This is the second installment in a series of three on how to evolve your Internet of Things solution for Product as a Service and subscription business models.
In my previous post, I highlighted the key components of a PaaS-enabled IoT solution: the connected product (connected device or other service endpoint), an entitlement management system that orchestrates the product usage eligibility or level of service, a CRM, and a monetization engine, which fulfills charging and billing functions. Let’s take a closer look at these components.
Device usage data collection
The manufacturer of a smart, connected product has already incorporated data collection into the product itself. Collected data has many purposes: it allows for remote monitoring and diagnostics, it feeds back into R&D for product improvements, and it is also used as part of the preventive maintenance process.
However, with the onset of the PaaS business model, additional data must be collected from the device – data that describes the usage of the product for the charging purposes. It can be anything from the distance of the journey, number of printouts, counted hours of engine thrust, to the number of analyzed samples or MRI jobs performed. In many cases these data points will be used as input to the monetization engine which will apply price points to be used in the final settlement.
When designing the smart, connected product for the PaaS model, the following aspects of data collection must be considered:
- What are the key data points on which the pay-per-use pricing will be based? Depending on the nature of the product and the industry it may be a single qualifier (number of MRI scan jobs) or multiple points (distance driven and number of days). Ideally the product should collect multiple usage related data points to allow for building competitive pricing models depending on changing market conditions, customer demographics or competition.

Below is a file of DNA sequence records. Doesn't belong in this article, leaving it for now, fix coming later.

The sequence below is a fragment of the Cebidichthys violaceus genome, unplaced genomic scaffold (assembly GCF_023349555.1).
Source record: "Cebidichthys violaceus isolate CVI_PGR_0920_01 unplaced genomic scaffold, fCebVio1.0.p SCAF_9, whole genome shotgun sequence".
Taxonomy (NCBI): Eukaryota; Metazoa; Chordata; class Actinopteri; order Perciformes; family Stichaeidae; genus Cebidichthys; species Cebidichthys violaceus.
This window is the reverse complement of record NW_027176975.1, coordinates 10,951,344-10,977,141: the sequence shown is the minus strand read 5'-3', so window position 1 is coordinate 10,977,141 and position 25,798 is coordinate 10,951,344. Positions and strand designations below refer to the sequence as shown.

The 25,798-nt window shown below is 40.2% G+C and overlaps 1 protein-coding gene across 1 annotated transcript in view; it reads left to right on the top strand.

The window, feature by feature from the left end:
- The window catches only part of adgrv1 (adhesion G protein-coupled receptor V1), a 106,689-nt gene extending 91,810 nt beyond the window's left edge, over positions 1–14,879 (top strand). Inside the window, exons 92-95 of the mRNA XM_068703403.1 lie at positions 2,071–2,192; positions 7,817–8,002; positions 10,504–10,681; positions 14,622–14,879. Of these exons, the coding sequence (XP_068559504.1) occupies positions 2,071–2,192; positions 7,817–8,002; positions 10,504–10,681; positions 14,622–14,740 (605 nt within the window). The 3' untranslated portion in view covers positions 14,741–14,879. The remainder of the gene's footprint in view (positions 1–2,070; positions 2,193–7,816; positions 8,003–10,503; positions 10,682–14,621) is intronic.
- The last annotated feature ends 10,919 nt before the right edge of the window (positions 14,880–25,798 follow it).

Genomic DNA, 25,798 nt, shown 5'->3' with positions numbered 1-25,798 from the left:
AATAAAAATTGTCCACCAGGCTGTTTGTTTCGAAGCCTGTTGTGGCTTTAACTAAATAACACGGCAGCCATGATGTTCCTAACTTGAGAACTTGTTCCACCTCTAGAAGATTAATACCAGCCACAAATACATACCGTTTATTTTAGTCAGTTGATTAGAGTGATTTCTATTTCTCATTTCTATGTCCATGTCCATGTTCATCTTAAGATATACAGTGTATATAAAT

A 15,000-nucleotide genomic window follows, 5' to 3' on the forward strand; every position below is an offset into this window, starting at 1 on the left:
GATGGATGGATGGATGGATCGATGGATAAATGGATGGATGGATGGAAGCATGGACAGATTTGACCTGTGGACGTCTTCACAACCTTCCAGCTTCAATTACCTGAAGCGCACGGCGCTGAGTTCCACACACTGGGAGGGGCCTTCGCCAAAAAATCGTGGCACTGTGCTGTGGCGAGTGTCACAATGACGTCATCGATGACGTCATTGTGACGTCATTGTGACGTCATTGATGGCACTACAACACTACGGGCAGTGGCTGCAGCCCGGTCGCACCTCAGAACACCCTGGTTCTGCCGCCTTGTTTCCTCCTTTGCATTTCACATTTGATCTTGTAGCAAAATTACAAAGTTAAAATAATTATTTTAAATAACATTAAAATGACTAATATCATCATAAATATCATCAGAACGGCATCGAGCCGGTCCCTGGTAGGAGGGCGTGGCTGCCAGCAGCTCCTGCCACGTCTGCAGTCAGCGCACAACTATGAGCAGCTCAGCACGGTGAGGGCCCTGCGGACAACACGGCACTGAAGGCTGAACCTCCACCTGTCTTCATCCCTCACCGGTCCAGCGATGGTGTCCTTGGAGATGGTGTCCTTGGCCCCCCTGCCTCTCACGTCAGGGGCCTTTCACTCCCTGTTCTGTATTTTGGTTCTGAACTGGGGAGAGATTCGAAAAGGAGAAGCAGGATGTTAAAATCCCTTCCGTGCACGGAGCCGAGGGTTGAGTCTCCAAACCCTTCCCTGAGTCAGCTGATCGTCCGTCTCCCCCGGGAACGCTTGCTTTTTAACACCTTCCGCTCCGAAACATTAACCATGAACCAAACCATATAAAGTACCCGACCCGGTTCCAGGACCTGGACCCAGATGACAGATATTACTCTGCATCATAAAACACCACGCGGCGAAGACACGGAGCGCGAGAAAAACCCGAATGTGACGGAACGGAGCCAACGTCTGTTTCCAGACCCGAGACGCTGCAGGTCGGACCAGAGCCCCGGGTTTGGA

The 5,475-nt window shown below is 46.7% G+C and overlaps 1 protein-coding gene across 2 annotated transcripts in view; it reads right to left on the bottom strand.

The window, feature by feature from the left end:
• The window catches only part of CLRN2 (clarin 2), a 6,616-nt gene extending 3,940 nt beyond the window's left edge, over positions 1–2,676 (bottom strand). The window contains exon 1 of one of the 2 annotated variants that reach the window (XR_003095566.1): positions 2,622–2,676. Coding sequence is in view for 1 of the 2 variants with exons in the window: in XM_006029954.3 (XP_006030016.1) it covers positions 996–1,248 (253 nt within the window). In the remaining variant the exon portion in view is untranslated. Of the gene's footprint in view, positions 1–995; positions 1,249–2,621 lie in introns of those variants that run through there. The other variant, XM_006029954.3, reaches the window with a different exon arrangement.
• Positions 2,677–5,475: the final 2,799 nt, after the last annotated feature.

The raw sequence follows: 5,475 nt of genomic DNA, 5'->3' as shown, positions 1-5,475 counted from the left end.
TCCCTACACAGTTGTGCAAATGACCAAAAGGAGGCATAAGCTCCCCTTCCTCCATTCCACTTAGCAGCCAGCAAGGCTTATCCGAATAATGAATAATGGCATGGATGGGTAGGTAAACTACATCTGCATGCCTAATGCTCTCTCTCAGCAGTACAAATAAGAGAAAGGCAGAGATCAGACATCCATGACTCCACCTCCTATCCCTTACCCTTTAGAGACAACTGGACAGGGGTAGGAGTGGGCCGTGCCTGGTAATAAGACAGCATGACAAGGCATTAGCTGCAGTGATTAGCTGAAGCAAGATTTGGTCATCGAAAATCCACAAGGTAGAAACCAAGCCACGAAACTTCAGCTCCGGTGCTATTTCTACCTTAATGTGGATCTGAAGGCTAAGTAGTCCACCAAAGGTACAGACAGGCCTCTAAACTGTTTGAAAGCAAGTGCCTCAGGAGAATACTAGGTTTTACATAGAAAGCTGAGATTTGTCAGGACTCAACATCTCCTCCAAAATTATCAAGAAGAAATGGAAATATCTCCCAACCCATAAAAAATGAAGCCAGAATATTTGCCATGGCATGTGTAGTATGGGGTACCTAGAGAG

- Collecting auxiliary or complimentary usage related data points – these will play a key role in monetizing any additional services. For instance, the hospital pays the device manufacturer for each MRI scan performed; an example of an add-on service is the consultancy of the scan result with the external specialist using the device’s built-in desktop sharing capability. Such add-on service must generate a specific event on the device (or in the cloud) which will be associated with the asset and then priced accordingly.
The IoT connectivity is able to address the concerns mentioned above. An IoT agent (software running on the device responsible for exchanging the data with the IoT platform) shall be modified to read the usage data from the device and then transmit it back to the IoT platform where the usage aggregation is going to happen.
Secondly, it is recommended to design the device in such a way that it provides constant feedback to the end user. Ideally the PaaS-enabled IoT solution will signal the local user with the current state of usage related counters. This will serve the following purposes:
- Allow the user to understand how much of daily, weekly, monthly, etc. “quota” has been consumed;
- Avoid bill shock by over using the device;
- Avoid the situation when the service is cut off (end of entitlement) without previous clear warnings.
Currently available techniques (alarms, events, real time data monitoring) can enhance the user experience; for example keep the user informed if abnormally high usage is detected. For example, the number of MRI scan jobs are above running average or industry standard, etc.